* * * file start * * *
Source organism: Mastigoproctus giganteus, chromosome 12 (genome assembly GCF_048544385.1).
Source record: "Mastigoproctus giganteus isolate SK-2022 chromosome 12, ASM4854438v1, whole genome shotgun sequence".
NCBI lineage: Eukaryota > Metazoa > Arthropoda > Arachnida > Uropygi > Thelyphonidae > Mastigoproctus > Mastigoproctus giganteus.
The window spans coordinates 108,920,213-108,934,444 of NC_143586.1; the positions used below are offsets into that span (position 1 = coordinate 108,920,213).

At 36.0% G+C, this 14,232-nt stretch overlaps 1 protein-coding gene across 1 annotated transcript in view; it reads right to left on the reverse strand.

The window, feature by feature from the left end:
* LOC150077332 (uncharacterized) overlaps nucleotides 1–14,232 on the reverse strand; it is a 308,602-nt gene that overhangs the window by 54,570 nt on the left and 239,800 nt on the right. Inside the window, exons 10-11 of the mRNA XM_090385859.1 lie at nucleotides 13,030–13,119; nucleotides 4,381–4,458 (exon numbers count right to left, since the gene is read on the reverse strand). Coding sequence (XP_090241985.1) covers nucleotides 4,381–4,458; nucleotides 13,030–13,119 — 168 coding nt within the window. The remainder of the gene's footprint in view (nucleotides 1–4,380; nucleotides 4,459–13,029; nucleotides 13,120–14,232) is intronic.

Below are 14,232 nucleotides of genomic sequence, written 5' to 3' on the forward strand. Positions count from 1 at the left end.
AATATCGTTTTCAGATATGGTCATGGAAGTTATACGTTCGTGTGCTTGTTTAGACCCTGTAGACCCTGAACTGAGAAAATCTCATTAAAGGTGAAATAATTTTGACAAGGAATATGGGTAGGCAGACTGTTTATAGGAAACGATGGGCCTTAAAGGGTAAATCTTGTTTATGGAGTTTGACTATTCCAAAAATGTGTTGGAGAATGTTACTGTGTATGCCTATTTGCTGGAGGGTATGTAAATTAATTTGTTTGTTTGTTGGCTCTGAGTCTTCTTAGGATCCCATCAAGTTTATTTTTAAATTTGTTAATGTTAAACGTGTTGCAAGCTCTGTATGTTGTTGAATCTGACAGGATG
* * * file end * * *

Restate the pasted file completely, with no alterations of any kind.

Source organism: Mastigoproctus giganteus, chromosome 12 (genome assembly GCF_048544385.1).
Source record: "Mastigoproctus giganteus isolate SK-2022 chromosome 12, ASM4854438v1, whole genome shotgun sequence".
NCBI lineage: Eukaryota > Metazoa > Arthropoda > Arachnida > Uropygi > Thelyphonidae > Mastigoproctus > Mastigoproctus giganteus.
The window spans coordinates 108,920,213-108,934,444 of NC_143586.1; the positions used below are offsets into that span (position 1 = coordinate 108,920,213).

At 36.0% G+C, this 14,232-nt stretch overlaps 1 protein-coding gene across 1 annotated transcript in view; it reads right to left on the reverse strand.

The window, feature by feature from the left end:
* LOC150077332 (uncharacterized) overlaps nucleotides 1–14,232 on the reverse strand; it is a 308,602-nt gene that overhangs the window by 54,570 nt on the left and 239,800 nt on the right. Inside the window, exons 10-11 of the mRNA XM_090385859.1 lie at nucleotides 13,030–13,119; nucleotides 4,381–4,458 (exon numbers count right to left, since the gene is read on the reverse strand). Coding sequence (XP_090241985.1) covers nucleotides 4,381–4,458; nucleotides 13,030–13,119 — 168 coding nt within the window. The remainder of the gene's footprint in view (nucleotides 1–4,380; nucleotides 4,459–13,029; nucleotides 13,120–14,232) is intronic.

Below are 14,232 nucleotides of genomic sequence, written 5' to 3' on the forward strand. Positions count from 1 at the left end.
AATATCGTTTTCAGATATGGTCATGGAAGTTATACGTTCGTGTGCTTGTTTAGACCCTGTAGACCCTGAACTGAGAAAATCTCATTAAAGGTGAAATAATTTTGACAAGGAATATGGGTAGGCAGACTGTTTATAGGAAACGATGGGCCTTAAAGGGTAAATCTTGTTTATGGAGTTTGACTATTCCAAAAATGTGTTGGAGAATGTTACTGTGTATGCCTATTTGCTGGAGGGTATGTAAATTAATTTGTTTGTTTGTTGGCTCTGAGTCTTCTTAGGATCCCATCAAGTTTATTTTTAAATTTGTTAATGTTAAACGTGTTGCAAGCTCTGTATGTTGTTGAATCTGACAGGATG